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Social Science

What is social science? What kind of research happens in social science? How is it different from other disciplines?

Methodologies

A methodology is an approach or process to your research. It is influenced by the philosophy and reasoning behind the particular research design that you have chosen. More specifically, a methodology is the set of particular steps taken to conduct a research project. People often talk about methodologies in terms of these groups.

  • Qualitative and Quantitative
    • Quantitative research assumes that the world can be objectively observed and measured, and thus information is quantifiable. 
    • Qualitative research assumes that world must be interpreted, and thus information that is gathered that can be considered subjective, and dependent upon context. Social science research tends to be qualitative, or use mixed methods.
  • Primary and Secondary
    • In primary research, the researcher directly observes, and/or gathers data. This might be during the course of an experiment, or it could be through field work, or questionnaires.
    • In secondary research, the researcher uses data that has been compiled by others. For example, a researcher might look at studies on a topic over a decade to find trends. A secondary source might be downloaded data sets from the US Census, or the Center for Disease Control.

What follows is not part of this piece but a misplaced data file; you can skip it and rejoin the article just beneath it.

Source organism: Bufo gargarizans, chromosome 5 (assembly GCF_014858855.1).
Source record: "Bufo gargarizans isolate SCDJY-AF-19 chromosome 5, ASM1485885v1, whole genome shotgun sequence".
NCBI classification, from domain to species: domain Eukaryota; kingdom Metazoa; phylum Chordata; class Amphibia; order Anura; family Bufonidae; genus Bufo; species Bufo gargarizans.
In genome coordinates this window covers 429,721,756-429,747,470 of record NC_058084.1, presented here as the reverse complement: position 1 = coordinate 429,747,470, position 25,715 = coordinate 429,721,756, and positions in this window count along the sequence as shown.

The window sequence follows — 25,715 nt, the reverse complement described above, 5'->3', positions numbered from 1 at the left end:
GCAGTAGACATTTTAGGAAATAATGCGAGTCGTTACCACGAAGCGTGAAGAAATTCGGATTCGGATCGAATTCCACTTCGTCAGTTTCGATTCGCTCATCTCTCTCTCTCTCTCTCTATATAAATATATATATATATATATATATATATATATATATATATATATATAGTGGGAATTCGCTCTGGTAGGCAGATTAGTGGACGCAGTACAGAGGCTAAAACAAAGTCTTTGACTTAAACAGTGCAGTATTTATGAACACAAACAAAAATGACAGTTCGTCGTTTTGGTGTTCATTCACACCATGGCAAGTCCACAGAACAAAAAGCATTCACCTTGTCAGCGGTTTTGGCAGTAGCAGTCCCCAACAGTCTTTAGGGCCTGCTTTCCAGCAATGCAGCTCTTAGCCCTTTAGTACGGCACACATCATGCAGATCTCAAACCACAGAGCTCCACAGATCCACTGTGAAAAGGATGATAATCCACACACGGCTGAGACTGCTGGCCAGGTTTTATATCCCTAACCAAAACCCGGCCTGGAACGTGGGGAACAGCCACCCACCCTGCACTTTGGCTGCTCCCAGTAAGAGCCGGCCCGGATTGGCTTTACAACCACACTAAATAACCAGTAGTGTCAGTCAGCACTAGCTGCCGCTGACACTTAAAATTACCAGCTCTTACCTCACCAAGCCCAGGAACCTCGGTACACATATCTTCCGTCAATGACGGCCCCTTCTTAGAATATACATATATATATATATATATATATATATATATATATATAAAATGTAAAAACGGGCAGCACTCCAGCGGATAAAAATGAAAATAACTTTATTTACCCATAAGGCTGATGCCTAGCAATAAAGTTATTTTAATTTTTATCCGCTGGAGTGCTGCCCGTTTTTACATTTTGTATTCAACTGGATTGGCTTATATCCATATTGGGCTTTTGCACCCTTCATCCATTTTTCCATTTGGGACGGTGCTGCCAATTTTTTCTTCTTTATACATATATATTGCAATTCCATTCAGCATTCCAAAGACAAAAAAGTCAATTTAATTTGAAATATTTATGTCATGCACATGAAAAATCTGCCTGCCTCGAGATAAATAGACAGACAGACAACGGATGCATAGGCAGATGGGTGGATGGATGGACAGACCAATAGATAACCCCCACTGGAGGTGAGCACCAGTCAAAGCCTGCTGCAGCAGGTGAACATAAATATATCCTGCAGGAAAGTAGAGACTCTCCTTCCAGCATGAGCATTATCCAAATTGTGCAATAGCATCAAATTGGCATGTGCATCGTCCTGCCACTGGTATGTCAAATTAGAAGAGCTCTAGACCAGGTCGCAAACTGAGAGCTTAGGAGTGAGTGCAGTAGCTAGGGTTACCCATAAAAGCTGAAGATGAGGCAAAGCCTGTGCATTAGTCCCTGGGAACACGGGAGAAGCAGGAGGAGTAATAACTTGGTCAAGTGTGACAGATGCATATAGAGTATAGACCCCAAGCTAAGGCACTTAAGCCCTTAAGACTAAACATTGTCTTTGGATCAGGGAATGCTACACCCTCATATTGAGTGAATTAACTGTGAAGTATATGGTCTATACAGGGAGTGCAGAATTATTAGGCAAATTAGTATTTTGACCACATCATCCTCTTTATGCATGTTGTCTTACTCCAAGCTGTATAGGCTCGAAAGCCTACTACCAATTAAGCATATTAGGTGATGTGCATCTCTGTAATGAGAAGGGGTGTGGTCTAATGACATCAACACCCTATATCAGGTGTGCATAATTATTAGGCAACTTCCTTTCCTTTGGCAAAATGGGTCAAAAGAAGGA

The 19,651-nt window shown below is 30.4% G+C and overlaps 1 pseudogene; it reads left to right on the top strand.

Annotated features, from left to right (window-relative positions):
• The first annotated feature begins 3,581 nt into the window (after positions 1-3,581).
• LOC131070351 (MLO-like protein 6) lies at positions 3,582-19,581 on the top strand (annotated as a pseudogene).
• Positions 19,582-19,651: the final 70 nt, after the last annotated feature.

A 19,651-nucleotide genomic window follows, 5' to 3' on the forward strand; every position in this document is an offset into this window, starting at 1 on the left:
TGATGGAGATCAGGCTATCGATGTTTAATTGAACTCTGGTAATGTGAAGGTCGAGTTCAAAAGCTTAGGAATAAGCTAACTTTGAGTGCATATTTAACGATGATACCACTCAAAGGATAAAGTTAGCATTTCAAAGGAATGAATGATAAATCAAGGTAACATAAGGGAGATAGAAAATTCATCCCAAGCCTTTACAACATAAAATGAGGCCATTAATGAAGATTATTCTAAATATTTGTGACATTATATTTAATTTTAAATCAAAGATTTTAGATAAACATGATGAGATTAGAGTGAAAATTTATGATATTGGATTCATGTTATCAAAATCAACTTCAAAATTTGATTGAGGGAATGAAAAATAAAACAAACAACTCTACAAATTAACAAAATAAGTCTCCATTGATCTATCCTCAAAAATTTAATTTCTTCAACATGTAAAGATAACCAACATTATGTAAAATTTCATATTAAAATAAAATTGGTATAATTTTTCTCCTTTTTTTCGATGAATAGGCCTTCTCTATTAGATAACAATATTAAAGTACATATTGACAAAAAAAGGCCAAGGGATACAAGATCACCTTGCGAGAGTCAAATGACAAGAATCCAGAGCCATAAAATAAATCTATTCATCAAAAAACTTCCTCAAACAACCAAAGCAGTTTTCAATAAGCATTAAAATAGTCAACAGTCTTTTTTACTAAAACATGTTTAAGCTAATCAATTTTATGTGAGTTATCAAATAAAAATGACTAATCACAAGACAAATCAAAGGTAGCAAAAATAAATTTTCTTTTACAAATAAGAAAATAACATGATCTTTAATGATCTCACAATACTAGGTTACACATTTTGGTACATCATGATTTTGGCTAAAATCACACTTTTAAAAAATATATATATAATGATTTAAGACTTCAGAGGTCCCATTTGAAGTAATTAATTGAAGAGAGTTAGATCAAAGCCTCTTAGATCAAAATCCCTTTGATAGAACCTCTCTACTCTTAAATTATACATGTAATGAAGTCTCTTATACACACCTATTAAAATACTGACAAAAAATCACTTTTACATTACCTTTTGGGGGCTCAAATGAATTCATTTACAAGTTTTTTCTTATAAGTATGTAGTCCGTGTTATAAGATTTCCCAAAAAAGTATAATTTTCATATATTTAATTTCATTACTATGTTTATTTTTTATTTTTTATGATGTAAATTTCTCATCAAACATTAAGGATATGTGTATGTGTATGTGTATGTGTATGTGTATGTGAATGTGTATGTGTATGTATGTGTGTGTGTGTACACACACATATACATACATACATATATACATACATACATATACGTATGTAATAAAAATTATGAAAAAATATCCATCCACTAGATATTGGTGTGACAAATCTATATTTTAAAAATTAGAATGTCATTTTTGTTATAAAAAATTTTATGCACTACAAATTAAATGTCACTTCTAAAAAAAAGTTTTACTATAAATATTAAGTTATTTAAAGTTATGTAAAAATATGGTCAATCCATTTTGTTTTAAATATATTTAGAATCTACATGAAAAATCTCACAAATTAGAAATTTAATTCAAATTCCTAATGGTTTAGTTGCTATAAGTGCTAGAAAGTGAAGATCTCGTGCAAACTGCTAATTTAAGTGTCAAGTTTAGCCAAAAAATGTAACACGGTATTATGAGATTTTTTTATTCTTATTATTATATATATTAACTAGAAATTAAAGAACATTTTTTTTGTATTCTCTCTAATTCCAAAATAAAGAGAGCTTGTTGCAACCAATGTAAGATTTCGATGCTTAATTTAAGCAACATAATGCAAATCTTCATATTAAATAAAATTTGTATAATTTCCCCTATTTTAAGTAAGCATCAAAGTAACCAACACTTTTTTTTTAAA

• Empirical and Theoretical
    • "Empirical work might be defined as the gathering and analysis of data from phenomena observed in the real world; it spans a range from purely observational field studies to hypothesis-driven experimentation in the laboratory."

    • "Theoretical work can be inspired by real-world phenomena, but it does not involve the gathering or analysis of data from those phenomena; rather, it might be defined as an exploration of what could be, rather than what is, using tools ranging from analytical models to individual-based simulations." Source: Theoretical and Empirical Perspectives in Ecology and Evolution.

  • Deductive and Inductive
    • Deductive reasoning works from the more general to the more specific. For example, you might start with a theory, narrow to a testable hypothesis, and observe the outcome of your experiment.

    • Inductive reasoning works from specific observations to broad generalizations. One might collect observations to see if there are patterns. From the patterns you might then make a hypothesis that would allow you to develop an theory.
    • Fun fact: When Arthur Conan Doyle wrote Sherlock Holmes stories, he got it backwards. Holmes uses induction and not deduction. He observes specifics and makes inferences from them. He usually refrains from announcing theories. See the clip below. Are any of these reasonable inferences?

Methods, tools and instruments

If methodology is an approach to research, then you can expect to find specific methods used to achieve that approach. Here are a couple of areas that can use different methods.

  • Data collection: ethnography, focus groups, participant observation, surveys, etc.
  • Data analysis: content analysis, meta-analysis, systematic analysis, etc.

Resources

  • University of Maryland - Characteristics of Good and Bad Research Questions - Keep in mind that the question may be a very good question to ask, and the answer may be quite important, but the "bad" simply has to do with whether or not it can support a research paper or project.

Credit:University of Maryland Libraries Research Tutorial